Connected Research

Union policy research in the 21st century

Colombia: lobbying continues against the proposed FTA

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The TUC has written to Baroness Ashton, the EU’s new High Representative for Foreign and Security Policy, calling on her to abandon talks on a free trade agreement with Colombia on the grounds of the country’s appalling human rights record, not least with regard to the continued killings of trade unionists.

A free trade agreement with the EU would be a propaganda coup for the Colombian government and would essentially reward it in the trade and international arenas, while acting as an endorsement of its continued inaction on its human rights record. Colombian civil society and trade union organisations have called for a rejection of any attempt to reach such an agreement; the US government has rejected doing so and the EU should suspend its own negotiations. Worryingly, as the TUC’s toughly-worded letter points out, the promised engagement with the Colombian government on its domestic record via the existing Generalised System of Preferences (GSP+) procedures appears not to have happened.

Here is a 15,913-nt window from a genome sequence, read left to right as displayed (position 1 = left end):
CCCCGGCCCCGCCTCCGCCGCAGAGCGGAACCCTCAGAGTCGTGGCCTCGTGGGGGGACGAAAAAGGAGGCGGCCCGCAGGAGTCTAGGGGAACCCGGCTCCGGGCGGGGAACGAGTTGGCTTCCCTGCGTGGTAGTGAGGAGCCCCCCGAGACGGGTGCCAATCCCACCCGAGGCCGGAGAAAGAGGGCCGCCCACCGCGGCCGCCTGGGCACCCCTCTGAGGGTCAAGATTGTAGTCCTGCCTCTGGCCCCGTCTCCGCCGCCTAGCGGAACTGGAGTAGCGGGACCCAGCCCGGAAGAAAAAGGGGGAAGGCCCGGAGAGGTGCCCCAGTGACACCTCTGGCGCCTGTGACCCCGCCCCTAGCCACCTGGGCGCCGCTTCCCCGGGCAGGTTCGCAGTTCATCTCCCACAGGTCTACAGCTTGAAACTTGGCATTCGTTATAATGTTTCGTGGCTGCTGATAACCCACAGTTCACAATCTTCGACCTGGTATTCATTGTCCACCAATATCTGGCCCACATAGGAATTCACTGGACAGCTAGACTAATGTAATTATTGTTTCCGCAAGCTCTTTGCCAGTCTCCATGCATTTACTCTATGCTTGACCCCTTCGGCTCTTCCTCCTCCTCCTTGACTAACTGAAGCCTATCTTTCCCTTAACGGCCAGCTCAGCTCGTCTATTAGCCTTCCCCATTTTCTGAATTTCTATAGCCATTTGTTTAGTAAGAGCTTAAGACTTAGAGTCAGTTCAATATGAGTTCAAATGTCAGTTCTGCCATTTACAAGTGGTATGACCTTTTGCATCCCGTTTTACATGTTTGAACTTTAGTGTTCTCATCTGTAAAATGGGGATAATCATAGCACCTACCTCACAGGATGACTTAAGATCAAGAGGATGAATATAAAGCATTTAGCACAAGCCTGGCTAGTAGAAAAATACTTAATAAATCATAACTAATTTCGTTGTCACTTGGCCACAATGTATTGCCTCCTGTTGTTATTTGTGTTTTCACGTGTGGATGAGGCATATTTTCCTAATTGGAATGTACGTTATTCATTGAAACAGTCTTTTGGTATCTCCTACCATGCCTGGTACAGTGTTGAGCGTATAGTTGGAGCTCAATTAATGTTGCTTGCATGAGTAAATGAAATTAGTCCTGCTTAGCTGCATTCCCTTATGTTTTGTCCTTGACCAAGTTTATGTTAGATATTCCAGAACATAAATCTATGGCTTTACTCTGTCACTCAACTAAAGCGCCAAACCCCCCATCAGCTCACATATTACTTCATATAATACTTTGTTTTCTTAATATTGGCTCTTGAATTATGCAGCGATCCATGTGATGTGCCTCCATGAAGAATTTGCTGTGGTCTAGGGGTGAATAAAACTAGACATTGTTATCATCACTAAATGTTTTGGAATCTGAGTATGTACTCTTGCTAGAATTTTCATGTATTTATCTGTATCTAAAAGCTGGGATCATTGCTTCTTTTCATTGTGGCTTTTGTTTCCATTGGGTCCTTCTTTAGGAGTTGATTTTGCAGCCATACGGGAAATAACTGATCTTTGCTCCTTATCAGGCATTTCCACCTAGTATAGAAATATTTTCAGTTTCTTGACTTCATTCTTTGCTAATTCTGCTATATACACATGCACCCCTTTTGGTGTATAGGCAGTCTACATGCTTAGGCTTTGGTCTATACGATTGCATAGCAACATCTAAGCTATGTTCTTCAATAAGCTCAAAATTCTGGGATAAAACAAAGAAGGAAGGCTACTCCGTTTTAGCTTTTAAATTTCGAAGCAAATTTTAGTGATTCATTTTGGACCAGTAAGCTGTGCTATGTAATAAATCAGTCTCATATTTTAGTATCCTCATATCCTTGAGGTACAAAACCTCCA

Connect is continuing its own lobbying activities, in line with its support for the Justice for Colombia campaign on the proposed agreement and in support of a special meeting on the issue taking place at the European Parliament on 9 December.

The TUC was also a signatory to the letter to the Editor of The Guardian last week which called for tougher actions against June’s coup in Honduras and asking governments not to recognise the fake elections which took place the previous Sunday.

As tough as conditions are at home for trade unionists, they are never as worse as they are for trade unionists in Latin America. Internationalism has the power both to bring greater unity to trade unions worldwide and also increases the number of reasons to belong to a trade union: solidarity needs to be more than just a watchword.


Written by Calvin

01/12/2009 at 1:00 am

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